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Topic: Seymour Fink: did anybody actually do this?  (Read 2183 times)

Offline xvimbi

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Seymour Fink: did anybody actually do this?
on: September 26, 2005, 03:31:44 PM
Seymour Fink's book always comes up when talking about technique development. I have worked on it on and off. I am interested what others thought about its effectiveness. Specifically, I was wondering if anybody worked through the book, doing all (or most) of the exercises, how long it took to see appreciable results (if any), and whether they felt that it was generally a worthwhile endeavor. I'd appreciate any other comments about the book as well. Thanks.

Offline will

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Re: Seymour Fink: did anybody actually do this?
Reply #1 on: September 27, 2005, 06:25:21 AM
I have also worked with the book on and off and am again currently going through it. I certainly feel it is and was a worthy endeavour. I'll repost with some more info in the next week or so.

Offline asyncopated

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Re: Seymour Fink: did anybody actually do this?
Reply #2 on: September 27, 2005, 07:05:13 AM
I've tried going through the book but can't tell if I am doing the movements correctly from the text.  It just seems a bit crazy to try and describe the movement in words.  Perhaps getting the video is a good idea?

al.

Offline bearzinthehood

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Re: Seymour Fink: did anybody actually do this?
Reply #3 on: September 27, 2005, 06:16:10 PM
I looked through the book and I saw the "claw" hand position and I thought, man that looks uncomfortable, so I pretty much decided not to try it.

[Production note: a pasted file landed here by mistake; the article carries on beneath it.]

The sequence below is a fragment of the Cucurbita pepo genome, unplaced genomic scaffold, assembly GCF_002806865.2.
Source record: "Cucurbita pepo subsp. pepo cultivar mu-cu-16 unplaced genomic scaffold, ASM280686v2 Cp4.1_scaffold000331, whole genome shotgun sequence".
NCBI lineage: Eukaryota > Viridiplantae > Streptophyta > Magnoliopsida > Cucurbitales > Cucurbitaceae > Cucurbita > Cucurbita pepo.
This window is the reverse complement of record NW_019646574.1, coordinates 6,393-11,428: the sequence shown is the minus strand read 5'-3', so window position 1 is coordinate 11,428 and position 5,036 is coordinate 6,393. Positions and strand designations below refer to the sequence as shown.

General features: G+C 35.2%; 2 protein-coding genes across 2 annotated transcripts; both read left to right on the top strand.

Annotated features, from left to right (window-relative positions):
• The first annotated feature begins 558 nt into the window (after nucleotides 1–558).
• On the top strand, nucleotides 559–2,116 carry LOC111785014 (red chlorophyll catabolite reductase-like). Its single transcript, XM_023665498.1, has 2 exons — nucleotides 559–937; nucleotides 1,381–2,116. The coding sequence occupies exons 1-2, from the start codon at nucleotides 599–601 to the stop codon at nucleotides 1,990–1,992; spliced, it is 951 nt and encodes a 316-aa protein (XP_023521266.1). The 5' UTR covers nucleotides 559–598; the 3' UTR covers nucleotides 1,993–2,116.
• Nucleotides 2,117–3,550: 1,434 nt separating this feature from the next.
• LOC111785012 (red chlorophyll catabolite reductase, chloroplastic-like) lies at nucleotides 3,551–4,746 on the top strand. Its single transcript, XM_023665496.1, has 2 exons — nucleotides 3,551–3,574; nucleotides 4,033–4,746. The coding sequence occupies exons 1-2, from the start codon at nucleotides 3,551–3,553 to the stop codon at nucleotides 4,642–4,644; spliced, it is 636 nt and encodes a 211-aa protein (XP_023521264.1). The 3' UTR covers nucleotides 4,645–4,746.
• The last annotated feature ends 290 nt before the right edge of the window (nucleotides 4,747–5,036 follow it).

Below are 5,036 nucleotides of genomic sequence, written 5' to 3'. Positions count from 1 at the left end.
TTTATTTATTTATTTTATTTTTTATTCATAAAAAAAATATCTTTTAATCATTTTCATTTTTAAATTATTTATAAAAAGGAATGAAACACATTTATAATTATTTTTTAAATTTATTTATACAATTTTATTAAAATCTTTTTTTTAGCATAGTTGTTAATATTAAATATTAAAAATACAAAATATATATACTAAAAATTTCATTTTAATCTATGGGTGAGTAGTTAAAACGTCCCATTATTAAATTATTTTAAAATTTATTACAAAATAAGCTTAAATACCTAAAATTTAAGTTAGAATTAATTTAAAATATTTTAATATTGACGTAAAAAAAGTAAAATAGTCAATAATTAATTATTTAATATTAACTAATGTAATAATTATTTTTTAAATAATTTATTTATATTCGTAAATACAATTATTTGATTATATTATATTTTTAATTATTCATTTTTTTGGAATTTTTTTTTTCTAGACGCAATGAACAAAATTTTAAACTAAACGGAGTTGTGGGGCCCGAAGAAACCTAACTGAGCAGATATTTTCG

I'll give it a shot though if anybody tried it and thinks it's worthwhile.

Offline will

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Re: Seymour Fink: did anybody actually do this?
Reply #4 on: September 29, 2005, 06:27:35 AM
   The main thing this book taught me was new ways of moving that I would not have discovered on my own.
   I practiced the examples in different ways - playing them straight away with my own technique, and also playing them how Fink advises. In certain areas I have seen immediate results. For example, at first the section on jumps (p92-93) felt slightly awkward to play in the manner prescribed. However after some 5 minutes my playing of these passages felt comfortable and so much easier than my technique of playing these passages 5 minutes earlier . I doubt that I would have ever discovered this new movement on my own.
   I like the structure of the book, starting with movement away from the piano and then once at the piano starting with large movements and progressing to smaller movements. 
   I think the main advantage Fink's book has over others is how evertyhing is explained in depth and immediately followed by examples to get a feel for the movements. The illustrations are also helpful.
   Organizing my thoughts to answer a broad question in not my strong point. So I'll
say (1) I have worked throught the book
    (2) I have seen appreciable result straight away
    (3) It is certainly a worthwhile endeavour
    (4) It is a helpful book
   
Regards, Will.

Offline will

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Re: Seymour Fink: did anybody actually do this?
Reply #5 on: September 29, 2005, 06:35:29 AM
I've tried going through the book but can't tell if I am doing the movements correctly from the text.  It just seems a bit crazy to try and describe the movement in words.
   Yes, but for those who do not have teacher (like myself) it can be very helpful. Patience is required to read and re-read the explanations to try and completely understand the matter.

Perhaps getting the video is a good idea?
Yes, Good Idea. Though the video covers the material in the book it is very brief. However it cetainly helps to see Fink in action.

Offline will

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Re: Seymour Fink: did anybody actually do this?
Reply #6 on: September 29, 2005, 06:43:06 AM
I looked through the book and I saw the "claw" hand position and I thought, man that looks uncomfortable, so I pretty much decided not to try it.
I think that this is a somewhat extreme position - one would not remain it for any long period of time. However adopting this position to start with allows the motions that follow to be felt more easily. Once the motions are felt they can be produced from a neutral hand position.

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